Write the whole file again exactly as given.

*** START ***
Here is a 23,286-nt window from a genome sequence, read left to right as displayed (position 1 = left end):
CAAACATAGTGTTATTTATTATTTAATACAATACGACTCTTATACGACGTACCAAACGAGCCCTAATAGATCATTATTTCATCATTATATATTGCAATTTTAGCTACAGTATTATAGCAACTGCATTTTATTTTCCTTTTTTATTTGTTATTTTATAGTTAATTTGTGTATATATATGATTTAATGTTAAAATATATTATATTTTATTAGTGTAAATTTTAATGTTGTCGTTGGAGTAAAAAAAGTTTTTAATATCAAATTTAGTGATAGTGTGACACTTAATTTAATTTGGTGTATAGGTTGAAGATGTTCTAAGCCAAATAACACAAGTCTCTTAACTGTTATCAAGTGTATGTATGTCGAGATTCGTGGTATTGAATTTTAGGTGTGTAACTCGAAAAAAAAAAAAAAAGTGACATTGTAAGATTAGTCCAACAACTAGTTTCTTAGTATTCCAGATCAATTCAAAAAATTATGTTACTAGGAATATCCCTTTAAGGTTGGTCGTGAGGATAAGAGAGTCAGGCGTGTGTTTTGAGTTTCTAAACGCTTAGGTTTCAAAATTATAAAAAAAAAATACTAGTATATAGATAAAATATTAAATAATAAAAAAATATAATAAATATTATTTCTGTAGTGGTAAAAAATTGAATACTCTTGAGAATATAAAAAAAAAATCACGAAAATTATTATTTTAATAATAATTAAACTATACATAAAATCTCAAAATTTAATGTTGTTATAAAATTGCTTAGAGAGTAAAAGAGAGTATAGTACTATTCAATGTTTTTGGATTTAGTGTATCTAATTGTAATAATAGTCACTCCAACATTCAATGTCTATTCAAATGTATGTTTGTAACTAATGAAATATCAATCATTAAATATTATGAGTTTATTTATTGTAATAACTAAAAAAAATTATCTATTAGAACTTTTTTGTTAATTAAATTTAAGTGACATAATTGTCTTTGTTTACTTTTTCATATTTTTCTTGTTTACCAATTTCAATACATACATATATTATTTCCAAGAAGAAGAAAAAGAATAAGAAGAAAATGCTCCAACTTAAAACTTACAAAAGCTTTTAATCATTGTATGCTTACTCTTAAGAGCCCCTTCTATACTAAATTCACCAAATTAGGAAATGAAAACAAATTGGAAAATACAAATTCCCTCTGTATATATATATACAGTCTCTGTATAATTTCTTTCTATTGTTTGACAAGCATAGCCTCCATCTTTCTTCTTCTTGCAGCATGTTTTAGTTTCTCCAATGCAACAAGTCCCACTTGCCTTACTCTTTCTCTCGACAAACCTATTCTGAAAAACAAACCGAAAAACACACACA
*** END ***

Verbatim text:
Here is a 23,286-nt window from a genome sequence, read left to right as displayed (position 1 = left end):
CAAACATAGTGTTATTTATTATTTAATACAATACGACTCTTATACGACGTACCAAACGAGCCCTAATAGATCATTATTTCATCATTATATATTGCAATTTTAGCTACAGTATTATAGCAACTGCATTTTATTTTCCTTTTTTATTTGTTATTTTATAGTTAATTTGTGTATATATATGATTTAATGTTAAAATATATTATATTTTATTAGTGTAAATTTTAATGTTGTCGTTGGAGTAAAAAAAGTTTTTAATATCAAATTTAGTGATAGTGTGACACTTAATTTAATTTGGTGTATAGGTTGAAGATGTTCTAAGCCAAATAACACAAGTCTCTTAACTGTTATCAAGTGTATGTATGTCGAGATTCGTGGTATTGAATTTTAGGTGTGTAACTCGAAAAAAAAAAAAAAAGTGACATTGTAAGATTAGTCCAACAACTAGTTTCTTAGTATTCCAGATCAATTCAAAAAATTATGTTACTAGGAATATCCCTTTAAGGTTGGTCGTGAGGATAAGAGAGTCAGGCGTGTGTTTTGAGTTTCTAAACGCTTAGGTTTCAAAATTATAAAAAAAAAATACTAGTATATAGATAAAATATTAAATAATAAAAAAATATAATAAATATTATTTCTGTAGTGGTAAAAAATTGAATACTCTTGAGAATATAAAAAAAAAATCACGAAAATTATTATTTTAATAATAATTAAACTATACATAAAATCTCAAAATTTAATGTTGTTATAAAATTGCTTAGAGAGTAAAAGAGAGTATAGTACTATTCAATGTTTTTGGATTTAGTGTATCTAATTGTAATAATAGTCACTCCAACATTCAATGTCTATTCAAATGTATGTTTGTAACTAATGAAATATCAATCATTAAATATTATGAGTTTATTTATTGTAATAACTAAAAAAAATTATCTATTAGAACTTTTTTGTTAATTAAATTTAAGTGACATAATTGTCTTTGTTTACTTTTTCATATTTTTCTTGTTTACCAATTTCAATACATACATATATTATTTCCAAGAAGAAGAAAAAGAATAAGAAGAAAATGCTCCAACTTAAAACTTACAAAAGCTTTTAATCATTGTATGCTTACTCTTAAGAGCCCCTTCTATACTAAATTCACCAAATTAGGAAATGAAAACAAATTGGAAAATACAAATTCCCTCTGTATATATATATACAGTCTCTGTATAATTTCTTTCTATTGTTTGACAAGCATAGCCTCCATCTTTCTTCTTCTTGCAGCATGTTTTAGTTTCTCCAATGCAACAAGTCCCACTTGCCTTACTCTTTCTCTCGACAAACCTATTCTGAAAAACAAACCGAAAAACACACACA